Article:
Figure 1

Figure 1

The study by Rodeo et al4 was the first to document the prevalence of turf toe among professional football players. They found that 45 % of players (36 of 80) had incurred a turf toe injury at some point in their college or professional career. Of those that recalled the specific injury, 83% reported that the injury had occurred on artificial turf. Older players and those with more experience in professional football were more likely to have sustained a turf toe injury. Rodeo et al were unable to correlate turf toe injury with a particular type of shoe, but did find that athletes sustaining a turf toe injury had a persistent loss of motion at the MTP joint.4

Since these initial epidemiological studies describing the nature and incidence of turf toe in football, there have been little data on current players and the shoe wear/playing surfaces currently in use. However, Brophy et al2 evaluated the incidence of turf toe in 44 players on one National Football League team in a 2009 article. In this study, turf toe injury had occurred in 30% of players. Although the cohort was too small to suggest a true reduction in the incidence of this condition from the 45% rate reported by Rodeo et al, this research suggests that turf toe remains a very common entity despite improvements in shoe wear (improved cleat design and stiffer soles) and the advent of newer artificial playing surfaces. Clearly, there exists a research opportunity to determine if newer shoe wear options and playing surfaces (e.g., FieldTurf) affect the incidence of turf toe in American football.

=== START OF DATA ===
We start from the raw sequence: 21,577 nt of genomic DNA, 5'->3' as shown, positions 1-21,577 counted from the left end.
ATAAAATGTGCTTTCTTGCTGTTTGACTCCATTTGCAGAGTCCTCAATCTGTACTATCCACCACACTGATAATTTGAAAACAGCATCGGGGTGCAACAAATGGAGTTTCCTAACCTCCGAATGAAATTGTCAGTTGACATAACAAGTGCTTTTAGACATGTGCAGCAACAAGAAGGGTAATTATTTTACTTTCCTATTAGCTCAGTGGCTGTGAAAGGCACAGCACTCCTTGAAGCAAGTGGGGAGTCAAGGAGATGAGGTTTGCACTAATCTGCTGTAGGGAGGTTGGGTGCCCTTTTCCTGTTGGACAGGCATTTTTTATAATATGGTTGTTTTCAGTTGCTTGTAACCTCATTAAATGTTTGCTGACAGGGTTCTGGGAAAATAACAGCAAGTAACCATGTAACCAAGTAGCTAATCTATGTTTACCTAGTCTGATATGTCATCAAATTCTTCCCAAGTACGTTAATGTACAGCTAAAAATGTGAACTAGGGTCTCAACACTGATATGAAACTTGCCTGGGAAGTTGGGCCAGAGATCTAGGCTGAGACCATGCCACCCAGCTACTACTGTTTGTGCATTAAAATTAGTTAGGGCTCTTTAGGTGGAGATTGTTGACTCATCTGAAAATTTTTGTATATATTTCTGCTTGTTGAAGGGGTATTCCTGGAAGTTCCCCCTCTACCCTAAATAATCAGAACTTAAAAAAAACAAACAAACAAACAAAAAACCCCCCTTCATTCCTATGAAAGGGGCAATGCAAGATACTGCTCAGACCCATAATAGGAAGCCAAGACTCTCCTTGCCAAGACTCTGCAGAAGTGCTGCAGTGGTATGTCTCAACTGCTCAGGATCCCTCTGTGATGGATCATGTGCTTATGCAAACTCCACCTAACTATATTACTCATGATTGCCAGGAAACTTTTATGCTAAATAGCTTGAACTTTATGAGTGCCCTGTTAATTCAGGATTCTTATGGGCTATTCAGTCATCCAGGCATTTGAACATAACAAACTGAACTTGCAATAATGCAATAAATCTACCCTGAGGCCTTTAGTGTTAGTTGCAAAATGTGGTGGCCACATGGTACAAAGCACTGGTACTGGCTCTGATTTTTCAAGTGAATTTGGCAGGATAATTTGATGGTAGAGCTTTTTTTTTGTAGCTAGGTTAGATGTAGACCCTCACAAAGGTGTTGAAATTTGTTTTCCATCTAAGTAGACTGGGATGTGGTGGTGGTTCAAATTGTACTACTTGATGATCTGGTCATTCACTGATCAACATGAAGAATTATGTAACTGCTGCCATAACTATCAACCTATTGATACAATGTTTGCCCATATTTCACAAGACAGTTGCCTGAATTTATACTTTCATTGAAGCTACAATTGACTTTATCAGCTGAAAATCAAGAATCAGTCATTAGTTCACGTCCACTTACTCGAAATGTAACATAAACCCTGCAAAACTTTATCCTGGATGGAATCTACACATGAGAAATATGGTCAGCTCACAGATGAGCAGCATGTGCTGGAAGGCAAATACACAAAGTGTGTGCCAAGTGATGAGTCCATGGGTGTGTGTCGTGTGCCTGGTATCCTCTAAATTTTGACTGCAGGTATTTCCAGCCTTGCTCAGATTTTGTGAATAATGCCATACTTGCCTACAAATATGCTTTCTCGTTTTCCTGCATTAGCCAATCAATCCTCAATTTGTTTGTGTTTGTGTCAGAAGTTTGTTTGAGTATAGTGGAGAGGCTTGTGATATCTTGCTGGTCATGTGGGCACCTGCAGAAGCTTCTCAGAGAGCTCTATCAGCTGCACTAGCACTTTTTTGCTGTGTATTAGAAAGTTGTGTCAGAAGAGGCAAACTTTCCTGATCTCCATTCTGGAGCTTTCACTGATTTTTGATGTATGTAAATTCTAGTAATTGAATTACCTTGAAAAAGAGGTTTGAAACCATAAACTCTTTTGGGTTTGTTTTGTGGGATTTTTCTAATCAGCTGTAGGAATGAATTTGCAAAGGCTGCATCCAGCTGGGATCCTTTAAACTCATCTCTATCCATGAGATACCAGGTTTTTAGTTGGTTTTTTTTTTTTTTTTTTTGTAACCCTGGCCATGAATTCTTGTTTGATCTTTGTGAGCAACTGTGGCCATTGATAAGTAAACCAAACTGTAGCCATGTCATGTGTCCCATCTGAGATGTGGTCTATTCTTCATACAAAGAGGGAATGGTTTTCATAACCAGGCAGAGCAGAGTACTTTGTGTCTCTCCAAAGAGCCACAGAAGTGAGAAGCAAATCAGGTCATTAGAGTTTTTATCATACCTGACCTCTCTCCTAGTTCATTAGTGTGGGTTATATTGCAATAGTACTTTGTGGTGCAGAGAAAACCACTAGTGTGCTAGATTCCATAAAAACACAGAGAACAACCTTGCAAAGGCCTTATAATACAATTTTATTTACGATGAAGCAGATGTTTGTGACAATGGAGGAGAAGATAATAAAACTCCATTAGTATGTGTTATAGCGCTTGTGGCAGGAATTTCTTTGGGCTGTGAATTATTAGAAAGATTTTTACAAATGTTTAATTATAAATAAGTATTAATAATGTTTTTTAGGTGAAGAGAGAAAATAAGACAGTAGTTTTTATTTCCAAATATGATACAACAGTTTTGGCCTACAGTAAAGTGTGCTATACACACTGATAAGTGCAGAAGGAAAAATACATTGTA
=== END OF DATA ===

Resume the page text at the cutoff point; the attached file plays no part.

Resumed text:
Figure 2

Figure 2